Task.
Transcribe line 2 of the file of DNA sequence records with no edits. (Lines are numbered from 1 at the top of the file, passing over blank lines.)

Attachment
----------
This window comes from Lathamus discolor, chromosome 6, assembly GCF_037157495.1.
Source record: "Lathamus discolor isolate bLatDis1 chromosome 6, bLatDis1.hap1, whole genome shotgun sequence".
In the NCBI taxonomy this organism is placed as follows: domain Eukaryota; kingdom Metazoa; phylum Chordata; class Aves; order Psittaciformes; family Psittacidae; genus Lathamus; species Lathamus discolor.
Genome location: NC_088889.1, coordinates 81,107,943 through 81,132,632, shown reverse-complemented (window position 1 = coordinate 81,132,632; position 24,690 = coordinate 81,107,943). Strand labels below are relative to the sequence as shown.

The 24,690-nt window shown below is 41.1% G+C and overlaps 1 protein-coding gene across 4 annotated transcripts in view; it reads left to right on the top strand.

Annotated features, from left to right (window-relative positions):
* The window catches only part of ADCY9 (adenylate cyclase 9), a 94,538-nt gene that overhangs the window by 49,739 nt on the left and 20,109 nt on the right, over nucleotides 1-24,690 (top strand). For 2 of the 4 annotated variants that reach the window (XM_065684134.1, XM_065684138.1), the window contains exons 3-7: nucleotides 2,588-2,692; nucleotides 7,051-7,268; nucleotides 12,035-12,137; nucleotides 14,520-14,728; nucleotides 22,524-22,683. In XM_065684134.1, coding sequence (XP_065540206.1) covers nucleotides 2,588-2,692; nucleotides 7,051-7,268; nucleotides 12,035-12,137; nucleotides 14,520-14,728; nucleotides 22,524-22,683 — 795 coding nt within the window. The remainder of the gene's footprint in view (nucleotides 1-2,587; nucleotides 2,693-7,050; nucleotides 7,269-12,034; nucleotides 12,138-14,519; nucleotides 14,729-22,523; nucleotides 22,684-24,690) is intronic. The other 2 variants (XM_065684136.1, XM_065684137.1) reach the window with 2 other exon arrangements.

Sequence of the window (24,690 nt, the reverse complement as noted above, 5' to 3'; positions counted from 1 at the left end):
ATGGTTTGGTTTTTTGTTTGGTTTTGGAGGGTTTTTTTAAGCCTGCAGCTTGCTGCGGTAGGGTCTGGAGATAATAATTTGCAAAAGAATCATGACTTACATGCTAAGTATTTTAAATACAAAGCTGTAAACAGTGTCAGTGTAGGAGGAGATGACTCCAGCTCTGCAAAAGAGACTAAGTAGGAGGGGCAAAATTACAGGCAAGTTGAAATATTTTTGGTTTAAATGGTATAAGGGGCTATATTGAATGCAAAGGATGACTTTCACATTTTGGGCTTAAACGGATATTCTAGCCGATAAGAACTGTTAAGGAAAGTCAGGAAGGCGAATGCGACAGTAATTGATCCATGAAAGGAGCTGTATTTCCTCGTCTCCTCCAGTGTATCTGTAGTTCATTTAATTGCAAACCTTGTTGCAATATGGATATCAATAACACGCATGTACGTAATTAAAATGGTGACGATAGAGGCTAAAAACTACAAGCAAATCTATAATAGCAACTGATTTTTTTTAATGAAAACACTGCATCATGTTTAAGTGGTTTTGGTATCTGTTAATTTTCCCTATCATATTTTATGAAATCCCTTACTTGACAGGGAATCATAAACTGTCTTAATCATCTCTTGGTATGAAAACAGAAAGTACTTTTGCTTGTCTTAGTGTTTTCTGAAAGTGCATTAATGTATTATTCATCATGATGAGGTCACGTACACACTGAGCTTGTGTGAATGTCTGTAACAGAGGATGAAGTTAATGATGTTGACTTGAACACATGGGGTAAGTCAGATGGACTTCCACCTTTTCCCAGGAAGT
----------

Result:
Source record: "Lathamus discolor isolate bLatDis1 chromosome 6, bLatDis1.hap1, whole genome shotgun sequence".